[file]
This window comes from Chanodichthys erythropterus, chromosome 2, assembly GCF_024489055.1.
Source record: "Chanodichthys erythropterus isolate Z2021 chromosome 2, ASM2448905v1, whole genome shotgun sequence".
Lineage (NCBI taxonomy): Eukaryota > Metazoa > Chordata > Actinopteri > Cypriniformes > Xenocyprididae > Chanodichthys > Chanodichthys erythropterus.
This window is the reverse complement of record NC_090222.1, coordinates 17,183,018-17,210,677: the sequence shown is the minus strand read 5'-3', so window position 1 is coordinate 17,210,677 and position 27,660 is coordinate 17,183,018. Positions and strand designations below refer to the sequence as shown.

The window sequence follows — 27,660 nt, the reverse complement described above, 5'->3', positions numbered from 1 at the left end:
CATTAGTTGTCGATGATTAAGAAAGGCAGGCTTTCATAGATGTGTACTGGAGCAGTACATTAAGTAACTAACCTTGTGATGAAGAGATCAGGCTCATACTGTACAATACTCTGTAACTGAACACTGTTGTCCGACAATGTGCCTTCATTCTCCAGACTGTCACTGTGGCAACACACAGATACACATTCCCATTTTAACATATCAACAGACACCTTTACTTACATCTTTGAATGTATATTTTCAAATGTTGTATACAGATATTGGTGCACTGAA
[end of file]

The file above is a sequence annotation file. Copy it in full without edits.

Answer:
This window comes from Chanodichthys erythropterus, chromosome 2, assembly GCF_024489055.1.
Source record: "Chanodichthys erythropterus isolate Z2021 chromosome 2, ASM2448905v1, whole genome shotgun sequence".
Lineage (NCBI taxonomy): Eukaryota > Metazoa > Chordata > Actinopteri > Cypriniformes > Xenocyprididae > Chanodichthys > Chanodichthys erythropterus.
This window is the reverse complement of record NC_090222.1, coordinates 17,183,018-17,210,677: the sequence shown is the minus strand read 5'-3', so window position 1 is coordinate 17,210,677 and position 27,660 is coordinate 17,183,018. Positions and strand designations below refer to the sequence as shown.

The window sequence follows — 27,660 nt, the reverse complement described above, 5'->3', positions numbered from 1 at the left end:
CATTAGTTGTCGATGATTAAGAAAGGCAGGCTTTCATAGATGTGTACTGGAGCAGTACATTAAGTAACTAACCTTGTGATGAAGAGATCAGGCTCATACTGTACAATACTCTGTAACTGAACACTGTTGTCCGACAATGTGCCTTCATTCTCCAGACTGTCACTGTGGCAACACACAGATACACATTCCCATTTTAACATATCAACAGACACCTTTACTTACATCTTTGAATGTATATTTTCAAATGTTGTATACAGATATTGGTGCACTGAA